Continuing on from past interviews we’ve now decided to shed a little light on the people who make Holdin’ Court just what it is (and continue to do so on a zero budget for the love of the music and culture).  Here is an interview a from a few months back. Ladies and Gentleman on the weekend of his 40th Birthday we present..Dj Shep:

(Begin Interview:)
Shep has been a supporter of Holdin’ Court since day one, bringing his selection of funk and soul, classic back in the day hip hop and UK bangers to almost every event we have run.  He first caught the hip hop bug way back when after seeing the Rock Steady Crew on Top Of The Pops in the eighties.  Like most people then he started out B Boying and writing but soon became the guy with the tapes, then the guy with the records, snapping up whatever tunes he could afford on the back of a paper round through the decade.  He has been spinning records all over the country for more than twenty years now, playing an eclectic blend of soulful music without genre boundaries with hip hop always there as his first love.  These days he plays out less, concentrating on gigs where he has total musical freedom, but is heavily involved in SS Radio, an internet-based radio station, running and presenting a show on the Funk & Disco Channel call the Penthouse Funk Sessions.

We caught up with him at his home recently and asked him a few questions while he was doing what he does best, digging through his racks of dusty vinyl.

How did you first get in DJ’ing?

It was organic really.  I started out being the guy who would stay up taping Mike Allen and picking up the Electro bootlegs from Blackbush Market so I always had tapes and would always be in charge of the selection on whoever’s boom box we would use while busting moves on the square of lino my brother liberated from a skip.  As soon as I got a paper round I was spending every penny I had on whatever records our provincial Our Price stocked as well as heading into Soho every few months to pick up goodies in Groove Records.  All I needed then was more than the one turntable to do something with all the records I had accumulated and my big breakthrough for that was when I joined University.  On literally my first night there I got involved with the college’s sound system and in return for being part of the box shifting crew I got to borrow the Technics whenever I wanted and just locked myself away whenever I could to get practising.  I must have been a fast learner, it all really took off quickly from there.

How did your spot on SS Radio come about and then later, your residency at Holdin’ Court?

I knew a couple of the guys at SS Radio through Norman Jay’s forum so we were on each other’s radars but my first chance with the radio was when I won a house mixing competition organised by Defected Records, about as big a label as there is in that scene.  Off the back of that my profile increased so I pushed for a show and got an hour a fortnight playing house.  It turned out that the guys behind the station all lived within a couple of miles of me so we got tight and my involvement increased so I was the obvious guy to go to when they decided to set up a channel for funk, soul and disco.

My involvement with Holdin’ Court goes way back too.  I used to have a residency at a dump of a club in Camberley, Surrey where I used to play a lot of commercial stuff but always got to have some fun in the first hour when no one was in the venue.  An 18 year old Luke HC used to work behind the bar and we got to know each other through a shared love of hip hop so when Holdin’ Court started Luke got on the phone and I was only too happy to get involved.

Seeing as you’ve been so immersed in music including Hip-Hop since it first came over here, how do you see today’s scene compared to that of the 80’s/ 90’s and early 2000’s?

Well I was on it fairly early but round our way the real first wave were guys like Prone and, of course, Holdin’ Court regulars TZC so I doff my cap to those old buggers.  Overnight hip hop just became huge and graff was up everywhere for a few years.  When I first got into hip hop it was all about the Electro sound, Planet Rock and the like.  At the time the sound was fresh, original, futuristic.  Now though???  The 808 and auto tune sound that is all over the commercial end of things is… pardon me, I was about to go into an old man rant there.  For me it has always been about the breaks, from Kool Herc’s Merry Go Round to Premo’s bangers.  The good stuff is still out there though, especially in the UK, you just have to dig deeper into the underground.  You know me well enough to know I am not afraid of a little digging!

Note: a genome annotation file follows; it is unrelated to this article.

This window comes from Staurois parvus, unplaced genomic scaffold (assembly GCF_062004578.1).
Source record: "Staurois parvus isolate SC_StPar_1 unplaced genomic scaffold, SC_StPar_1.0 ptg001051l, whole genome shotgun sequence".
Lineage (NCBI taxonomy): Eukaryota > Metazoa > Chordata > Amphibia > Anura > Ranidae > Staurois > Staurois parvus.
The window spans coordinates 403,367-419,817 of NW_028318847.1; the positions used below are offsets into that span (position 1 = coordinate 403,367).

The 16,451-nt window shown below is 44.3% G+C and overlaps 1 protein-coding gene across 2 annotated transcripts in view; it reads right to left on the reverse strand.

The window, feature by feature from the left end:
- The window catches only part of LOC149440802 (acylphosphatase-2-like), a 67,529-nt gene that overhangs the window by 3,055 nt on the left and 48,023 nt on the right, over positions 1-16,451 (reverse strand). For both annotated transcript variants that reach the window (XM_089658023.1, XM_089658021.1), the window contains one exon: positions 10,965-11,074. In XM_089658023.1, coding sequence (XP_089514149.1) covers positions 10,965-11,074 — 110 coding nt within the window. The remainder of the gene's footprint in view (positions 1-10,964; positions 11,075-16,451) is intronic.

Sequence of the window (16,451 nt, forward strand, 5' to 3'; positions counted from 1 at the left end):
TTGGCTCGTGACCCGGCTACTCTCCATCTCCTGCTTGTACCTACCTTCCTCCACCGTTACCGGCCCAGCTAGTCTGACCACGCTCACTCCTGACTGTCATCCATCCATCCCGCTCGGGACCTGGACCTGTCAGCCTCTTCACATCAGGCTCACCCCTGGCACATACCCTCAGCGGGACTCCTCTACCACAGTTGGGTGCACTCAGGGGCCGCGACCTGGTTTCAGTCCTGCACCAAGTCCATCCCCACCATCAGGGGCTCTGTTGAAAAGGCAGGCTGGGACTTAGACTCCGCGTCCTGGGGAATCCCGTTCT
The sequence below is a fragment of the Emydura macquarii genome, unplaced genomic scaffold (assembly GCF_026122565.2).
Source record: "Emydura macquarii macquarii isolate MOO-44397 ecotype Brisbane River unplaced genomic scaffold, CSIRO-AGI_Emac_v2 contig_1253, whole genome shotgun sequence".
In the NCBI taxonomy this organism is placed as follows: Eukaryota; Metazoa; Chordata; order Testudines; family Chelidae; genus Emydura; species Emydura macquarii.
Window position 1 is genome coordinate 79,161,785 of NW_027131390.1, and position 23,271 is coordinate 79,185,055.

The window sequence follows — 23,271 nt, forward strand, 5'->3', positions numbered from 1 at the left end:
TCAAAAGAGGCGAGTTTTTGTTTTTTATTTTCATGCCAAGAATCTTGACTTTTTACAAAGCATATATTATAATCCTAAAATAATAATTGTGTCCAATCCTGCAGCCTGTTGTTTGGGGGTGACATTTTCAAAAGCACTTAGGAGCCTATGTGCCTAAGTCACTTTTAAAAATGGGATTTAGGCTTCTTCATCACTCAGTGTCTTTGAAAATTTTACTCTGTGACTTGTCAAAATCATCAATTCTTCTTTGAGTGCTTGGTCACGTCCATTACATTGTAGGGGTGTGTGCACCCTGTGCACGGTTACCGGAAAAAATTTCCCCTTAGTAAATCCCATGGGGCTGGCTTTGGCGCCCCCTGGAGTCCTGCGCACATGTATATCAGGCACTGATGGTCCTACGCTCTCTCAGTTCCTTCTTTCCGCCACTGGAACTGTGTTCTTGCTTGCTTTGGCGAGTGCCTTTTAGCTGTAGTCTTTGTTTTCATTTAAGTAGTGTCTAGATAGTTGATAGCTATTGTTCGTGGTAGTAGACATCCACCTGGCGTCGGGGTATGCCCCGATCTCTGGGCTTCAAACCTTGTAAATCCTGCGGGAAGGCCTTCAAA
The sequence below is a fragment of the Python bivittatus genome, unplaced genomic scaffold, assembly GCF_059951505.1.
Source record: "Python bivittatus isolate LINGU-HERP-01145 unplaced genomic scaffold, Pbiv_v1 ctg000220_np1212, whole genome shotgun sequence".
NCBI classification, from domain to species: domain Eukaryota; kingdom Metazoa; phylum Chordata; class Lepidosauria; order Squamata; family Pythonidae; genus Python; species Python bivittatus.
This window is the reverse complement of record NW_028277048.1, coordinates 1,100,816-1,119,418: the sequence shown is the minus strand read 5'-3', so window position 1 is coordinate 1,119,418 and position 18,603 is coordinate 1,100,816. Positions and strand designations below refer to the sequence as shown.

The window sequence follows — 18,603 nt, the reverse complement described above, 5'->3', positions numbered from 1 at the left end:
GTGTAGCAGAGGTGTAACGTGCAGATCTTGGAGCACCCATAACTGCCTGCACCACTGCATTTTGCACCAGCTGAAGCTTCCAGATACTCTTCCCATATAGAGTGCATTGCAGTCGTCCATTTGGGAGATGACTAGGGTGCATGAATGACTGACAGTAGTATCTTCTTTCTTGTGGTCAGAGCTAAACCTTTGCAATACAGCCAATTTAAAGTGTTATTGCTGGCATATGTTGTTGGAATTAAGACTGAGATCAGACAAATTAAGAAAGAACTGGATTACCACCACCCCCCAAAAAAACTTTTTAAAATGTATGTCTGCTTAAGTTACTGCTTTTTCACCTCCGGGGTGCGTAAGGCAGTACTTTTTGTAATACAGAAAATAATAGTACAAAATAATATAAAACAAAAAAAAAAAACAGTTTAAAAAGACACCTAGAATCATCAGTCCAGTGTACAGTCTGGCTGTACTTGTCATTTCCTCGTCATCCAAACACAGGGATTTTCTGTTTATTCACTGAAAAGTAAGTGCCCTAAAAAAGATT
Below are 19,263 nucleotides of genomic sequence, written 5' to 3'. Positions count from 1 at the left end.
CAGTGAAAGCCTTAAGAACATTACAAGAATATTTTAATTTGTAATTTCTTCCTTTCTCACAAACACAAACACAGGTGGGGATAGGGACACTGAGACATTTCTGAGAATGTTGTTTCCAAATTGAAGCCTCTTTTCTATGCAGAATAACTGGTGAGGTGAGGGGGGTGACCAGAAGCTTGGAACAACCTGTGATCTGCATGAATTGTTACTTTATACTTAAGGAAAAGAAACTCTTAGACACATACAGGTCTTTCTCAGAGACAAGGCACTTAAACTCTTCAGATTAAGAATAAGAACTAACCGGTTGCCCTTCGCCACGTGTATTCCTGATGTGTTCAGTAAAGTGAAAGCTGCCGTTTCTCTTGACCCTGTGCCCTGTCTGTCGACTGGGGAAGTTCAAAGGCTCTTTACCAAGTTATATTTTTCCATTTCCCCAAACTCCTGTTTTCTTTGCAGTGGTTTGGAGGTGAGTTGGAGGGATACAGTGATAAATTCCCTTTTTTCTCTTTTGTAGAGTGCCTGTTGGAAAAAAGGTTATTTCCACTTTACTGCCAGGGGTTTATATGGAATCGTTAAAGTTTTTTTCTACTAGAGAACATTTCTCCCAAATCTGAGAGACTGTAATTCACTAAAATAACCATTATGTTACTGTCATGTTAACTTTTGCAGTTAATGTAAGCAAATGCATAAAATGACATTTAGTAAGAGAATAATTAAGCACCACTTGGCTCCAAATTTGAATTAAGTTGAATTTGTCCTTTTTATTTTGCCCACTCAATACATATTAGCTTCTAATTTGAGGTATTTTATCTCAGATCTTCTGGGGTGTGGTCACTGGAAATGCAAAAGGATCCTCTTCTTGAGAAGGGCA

Which is the best live show you’ve witnessed?

I have been lucky enough to see such hip hop legends as Big Daddy Kane and Public Enemy live, as well as catching Stevie Wonder at Wembley a couple of years ago but I have to say it was probably my first ever concert, EPMD and the legendary Stetsonic live at The Majestic (later known as RG1) in Reading.

What is the aim of your Penthouse Funk Session internet radio show on SS Radio and what can listeners who haven’t yet tuned in expect to hear?

It is essentially a labour of love, just as well as I don’t make a bean from it!  It came about as a spin off from a House show I was doing for the station where I was highlighting classic 4:4 stuff from the eighties and nineties.  When SS Radio decided to launch a Funk & Disco I carried on the same philosophy of mixing up long forgotten rarities with stone cold classics from my extensive collection of soul, funk, disco and jazz.  I try to make the first half hour as chilled as possible, a bit of a hangover selection, before picking up the pace.  I then just freestyle, dropping whatever feels good for the next hour and a half with an emphasis on uncovering original sample sources and original breaks.

What was the first record you ever bought?

One of the classic Street Sounds Electro series, probably Electro 8 or 9.  We had been busting Electro 5, 6 and 7 on our Boomboxes but that would have been the first vinyl rather than tape that I bought.  My first 12” was probably Run DMC – King Of Rock and the first import was either EPMD’s Strictly Business or The Jungle Brothers – Straight Out The Jungle from Groove Records up in Soho.

What was the last record you bought?

Last weekend I went on a bit of a crate digging mission around a few second hand stores and charity stores and picked up some nice bits and pieces.  Amongst the goodies I came across I managed to pick up a copy of The Jackson 5’s 1973 album Get It Together.  The cover is battered but the wax is mint and there is an epic break on there in the shape of “Hum Along And Dance”.  Not especially rare but nice to get a clean copy after battering my original on the road for years.

Any Shout-Outs?

Full respect to everybody keeping our scene alive, it is truly heart warming to see people turn up to our bi-monthly jams.  I know Luke and the crew work their nuts off without making a dollar just to have somewhere to hear this shit but it is all made worthwhile when people turn up in their numbers.

You can listen to DJ Shep’s monthly Funk, Soul & Disco show ‘The Penthouse Funk Sessions’ at: http://funk.ssradiouk.com

Come see Dj Shep at the next Holdin’ Court HERE